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Piston Preparation

Pistons nowadays are coming out of the factory ready to be installed. Though, there are still some things that can be done to improve reliability and here are a few of them. Following examples & photos are for Honda nsr250 pistons but most principles apply on all two stroke bikes. 

a) Oil holes. 
If you are going to fit the pistons on a cylinder with a bridged exhaust port, you might want to consider adding a couple oil holes on the exhaust side if they are not already there by the factory. 
Diameter of the oil holes is dependent to exhaust bridge width but most of the time 1mm holes will be adequate. 
Dykem or a permanent pen becomes handy here again. Paint the exhaust side of the piston and temporarily install it on the engine. You should be able to mark the piston from the exhaust outlet by using a machinist scriber and this will reveal the available space to drill the oil holes. 
b) Ring grooves preparation. 
Exhaust side ring grooves should be filed with a triangular file or oil stone. Then they should be chamfered with #800 grit. This will give the piston rings a better life while the piston and exhaust bridge are both expanded. 
c) Piston skirt Chamfering. 
Chamfering the piston skirt edge will help on trapping oil between the piston and the cylinder wall and hence reliability. Chamfering can be done with metal files, wet & dry sandpaper or rubberized abrasives e.g Cratex as per the below picture.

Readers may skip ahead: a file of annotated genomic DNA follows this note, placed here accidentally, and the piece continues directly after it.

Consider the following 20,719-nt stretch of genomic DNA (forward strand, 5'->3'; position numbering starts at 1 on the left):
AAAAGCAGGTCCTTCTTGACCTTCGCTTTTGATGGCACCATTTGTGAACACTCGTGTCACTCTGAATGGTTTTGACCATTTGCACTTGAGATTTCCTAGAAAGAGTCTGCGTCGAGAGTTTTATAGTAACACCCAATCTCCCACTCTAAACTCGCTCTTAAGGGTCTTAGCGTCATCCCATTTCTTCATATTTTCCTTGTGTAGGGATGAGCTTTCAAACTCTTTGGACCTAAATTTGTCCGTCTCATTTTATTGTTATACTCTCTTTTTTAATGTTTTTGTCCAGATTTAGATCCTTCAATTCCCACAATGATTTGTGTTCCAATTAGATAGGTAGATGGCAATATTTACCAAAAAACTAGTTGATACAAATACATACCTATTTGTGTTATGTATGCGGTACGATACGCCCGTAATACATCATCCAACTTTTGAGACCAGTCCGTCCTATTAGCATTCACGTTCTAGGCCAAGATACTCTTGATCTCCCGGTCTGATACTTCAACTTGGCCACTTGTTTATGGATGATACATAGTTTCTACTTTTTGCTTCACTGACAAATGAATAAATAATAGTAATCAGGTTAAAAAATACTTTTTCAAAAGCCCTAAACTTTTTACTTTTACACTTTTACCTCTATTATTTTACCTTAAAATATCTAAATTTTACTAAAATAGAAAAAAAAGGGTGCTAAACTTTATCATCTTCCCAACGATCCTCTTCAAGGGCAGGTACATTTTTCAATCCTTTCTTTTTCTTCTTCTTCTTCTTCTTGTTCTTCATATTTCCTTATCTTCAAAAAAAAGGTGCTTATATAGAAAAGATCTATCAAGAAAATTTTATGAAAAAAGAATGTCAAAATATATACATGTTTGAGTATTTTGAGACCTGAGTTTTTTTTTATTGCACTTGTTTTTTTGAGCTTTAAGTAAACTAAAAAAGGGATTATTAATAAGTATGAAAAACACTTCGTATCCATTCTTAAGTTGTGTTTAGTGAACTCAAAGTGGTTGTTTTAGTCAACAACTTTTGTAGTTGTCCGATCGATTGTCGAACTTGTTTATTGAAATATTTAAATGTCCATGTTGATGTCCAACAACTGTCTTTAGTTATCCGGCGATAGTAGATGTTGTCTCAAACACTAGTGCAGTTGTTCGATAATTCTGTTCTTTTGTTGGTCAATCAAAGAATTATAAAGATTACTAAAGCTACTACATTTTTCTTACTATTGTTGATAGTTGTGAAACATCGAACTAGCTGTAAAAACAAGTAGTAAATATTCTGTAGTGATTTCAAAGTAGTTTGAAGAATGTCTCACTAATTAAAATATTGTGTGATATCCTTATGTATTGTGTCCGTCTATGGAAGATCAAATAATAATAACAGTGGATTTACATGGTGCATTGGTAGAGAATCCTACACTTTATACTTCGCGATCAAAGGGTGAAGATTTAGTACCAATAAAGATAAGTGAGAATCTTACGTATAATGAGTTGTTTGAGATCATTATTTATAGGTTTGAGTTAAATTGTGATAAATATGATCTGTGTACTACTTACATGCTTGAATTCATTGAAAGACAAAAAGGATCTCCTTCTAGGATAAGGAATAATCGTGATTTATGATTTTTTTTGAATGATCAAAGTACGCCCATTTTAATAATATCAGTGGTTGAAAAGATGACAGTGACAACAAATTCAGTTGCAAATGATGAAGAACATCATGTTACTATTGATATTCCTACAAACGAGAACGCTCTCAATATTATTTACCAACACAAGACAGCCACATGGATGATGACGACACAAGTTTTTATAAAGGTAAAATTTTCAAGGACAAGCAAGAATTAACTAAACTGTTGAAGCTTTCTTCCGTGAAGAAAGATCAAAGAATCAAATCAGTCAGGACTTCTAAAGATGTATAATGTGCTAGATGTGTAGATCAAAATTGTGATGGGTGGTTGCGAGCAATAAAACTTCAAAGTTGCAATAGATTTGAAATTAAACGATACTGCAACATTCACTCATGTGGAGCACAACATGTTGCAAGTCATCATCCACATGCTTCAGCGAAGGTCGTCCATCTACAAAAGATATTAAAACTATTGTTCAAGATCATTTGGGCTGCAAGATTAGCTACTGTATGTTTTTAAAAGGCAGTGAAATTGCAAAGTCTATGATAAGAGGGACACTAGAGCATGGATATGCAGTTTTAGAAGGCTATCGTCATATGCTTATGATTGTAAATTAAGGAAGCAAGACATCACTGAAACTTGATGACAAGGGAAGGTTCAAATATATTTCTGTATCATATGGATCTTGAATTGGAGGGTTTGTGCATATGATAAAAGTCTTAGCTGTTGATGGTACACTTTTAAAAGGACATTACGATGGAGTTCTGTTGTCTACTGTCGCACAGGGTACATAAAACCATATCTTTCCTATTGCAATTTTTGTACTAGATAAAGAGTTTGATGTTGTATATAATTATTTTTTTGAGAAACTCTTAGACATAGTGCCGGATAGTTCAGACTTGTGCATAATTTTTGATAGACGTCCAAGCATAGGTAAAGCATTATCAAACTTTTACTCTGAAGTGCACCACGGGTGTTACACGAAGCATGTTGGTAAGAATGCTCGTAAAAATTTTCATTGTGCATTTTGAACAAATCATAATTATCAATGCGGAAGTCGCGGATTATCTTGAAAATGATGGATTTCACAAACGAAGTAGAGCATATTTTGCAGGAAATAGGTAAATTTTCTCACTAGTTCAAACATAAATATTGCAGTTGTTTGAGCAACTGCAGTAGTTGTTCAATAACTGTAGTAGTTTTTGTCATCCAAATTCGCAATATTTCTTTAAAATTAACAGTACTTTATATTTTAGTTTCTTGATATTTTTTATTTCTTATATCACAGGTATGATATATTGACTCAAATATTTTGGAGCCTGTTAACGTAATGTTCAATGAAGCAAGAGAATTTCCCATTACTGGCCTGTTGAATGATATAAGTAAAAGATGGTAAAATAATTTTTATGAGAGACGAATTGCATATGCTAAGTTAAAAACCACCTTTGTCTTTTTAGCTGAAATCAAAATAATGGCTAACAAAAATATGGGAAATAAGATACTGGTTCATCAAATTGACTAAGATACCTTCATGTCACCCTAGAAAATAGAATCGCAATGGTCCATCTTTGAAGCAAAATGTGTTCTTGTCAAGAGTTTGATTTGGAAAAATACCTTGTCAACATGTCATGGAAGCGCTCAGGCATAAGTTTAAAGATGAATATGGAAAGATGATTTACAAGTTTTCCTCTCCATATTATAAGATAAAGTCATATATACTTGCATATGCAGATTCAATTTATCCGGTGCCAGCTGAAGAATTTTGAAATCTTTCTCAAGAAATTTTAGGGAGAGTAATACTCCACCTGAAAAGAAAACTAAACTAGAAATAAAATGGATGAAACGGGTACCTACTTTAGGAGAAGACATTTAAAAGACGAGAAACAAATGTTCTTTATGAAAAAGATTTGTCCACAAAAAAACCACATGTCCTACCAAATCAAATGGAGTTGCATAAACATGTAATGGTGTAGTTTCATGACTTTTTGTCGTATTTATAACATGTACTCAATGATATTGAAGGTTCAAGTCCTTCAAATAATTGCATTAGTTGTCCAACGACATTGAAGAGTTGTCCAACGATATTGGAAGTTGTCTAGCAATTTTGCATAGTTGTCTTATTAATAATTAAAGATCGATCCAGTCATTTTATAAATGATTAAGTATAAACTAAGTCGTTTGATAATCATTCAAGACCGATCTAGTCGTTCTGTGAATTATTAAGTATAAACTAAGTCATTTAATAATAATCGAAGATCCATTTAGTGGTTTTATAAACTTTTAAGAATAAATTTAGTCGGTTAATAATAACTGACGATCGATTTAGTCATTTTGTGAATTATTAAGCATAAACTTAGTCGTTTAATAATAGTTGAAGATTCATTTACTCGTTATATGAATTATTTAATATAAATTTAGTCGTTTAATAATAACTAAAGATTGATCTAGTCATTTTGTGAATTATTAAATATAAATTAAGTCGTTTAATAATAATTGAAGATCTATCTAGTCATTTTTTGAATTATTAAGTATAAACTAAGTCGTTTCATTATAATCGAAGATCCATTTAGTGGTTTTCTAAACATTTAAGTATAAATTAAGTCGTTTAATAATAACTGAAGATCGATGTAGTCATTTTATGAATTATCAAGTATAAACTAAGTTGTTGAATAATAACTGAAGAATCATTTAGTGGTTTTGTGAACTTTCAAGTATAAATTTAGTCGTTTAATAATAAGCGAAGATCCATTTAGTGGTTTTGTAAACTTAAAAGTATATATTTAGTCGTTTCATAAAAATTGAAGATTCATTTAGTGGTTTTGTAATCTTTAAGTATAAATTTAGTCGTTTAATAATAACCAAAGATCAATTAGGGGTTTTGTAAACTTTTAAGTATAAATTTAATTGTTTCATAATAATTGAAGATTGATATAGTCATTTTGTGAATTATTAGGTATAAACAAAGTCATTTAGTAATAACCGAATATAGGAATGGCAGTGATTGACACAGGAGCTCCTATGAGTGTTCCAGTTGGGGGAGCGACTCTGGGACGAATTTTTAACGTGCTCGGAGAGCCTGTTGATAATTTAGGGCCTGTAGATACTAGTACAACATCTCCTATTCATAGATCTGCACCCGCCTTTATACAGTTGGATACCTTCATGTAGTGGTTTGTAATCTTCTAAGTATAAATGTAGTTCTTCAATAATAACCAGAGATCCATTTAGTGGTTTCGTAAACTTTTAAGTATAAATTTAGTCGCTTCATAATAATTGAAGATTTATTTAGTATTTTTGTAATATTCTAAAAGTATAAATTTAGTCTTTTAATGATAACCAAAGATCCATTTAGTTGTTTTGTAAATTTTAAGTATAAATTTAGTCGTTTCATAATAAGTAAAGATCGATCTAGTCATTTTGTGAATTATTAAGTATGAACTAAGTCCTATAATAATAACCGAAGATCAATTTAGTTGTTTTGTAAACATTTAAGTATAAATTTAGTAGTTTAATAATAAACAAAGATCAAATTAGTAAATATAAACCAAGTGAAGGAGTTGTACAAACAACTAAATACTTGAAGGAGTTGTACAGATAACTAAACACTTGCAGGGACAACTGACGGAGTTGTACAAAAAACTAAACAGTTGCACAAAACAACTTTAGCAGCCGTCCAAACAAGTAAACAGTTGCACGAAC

d) Rind ends preparation. 
Dress the ring ends with a diamond file to prevent scuffing. This should be combined with ring gapping, consult your service manual for correct clearances. 
Last but not least, thoroughly clean all the parts with warm soapy water, dry them up, lubricate them with your favorite 2T oil and they are now ready for installation. 


  1. Verry good write !

    I usually preparating the piston inside too . When molding piston , factory left some burr inside piston .If You polish correctly , the piston will be easyer .
    I like this side .


  2. Is this a cast piston ?

    I always read that you should only drill forged pistons, never cast ones, as they could later crack .... Now I see that you drilled a cast Vertex and I'm confused ...
    I have a Honda CR250 cylinder with a exhaust bridge and I am not sure if I can/should drill the cast Vertex piston I have already bought or just install it as it.

    I searched the web and got across this site from a cylinder repair shop from NZ: bridges.html

    A Note about OEM and cast pistons… The same cooling effect would be benefited from an OEM or any other piston. It’s not often recommended for cast pistons because the “sand-cast” piston will weaken at the metallurgical level when you drill holes in it unless you stress relieve and re-harden it.

    Cheers !


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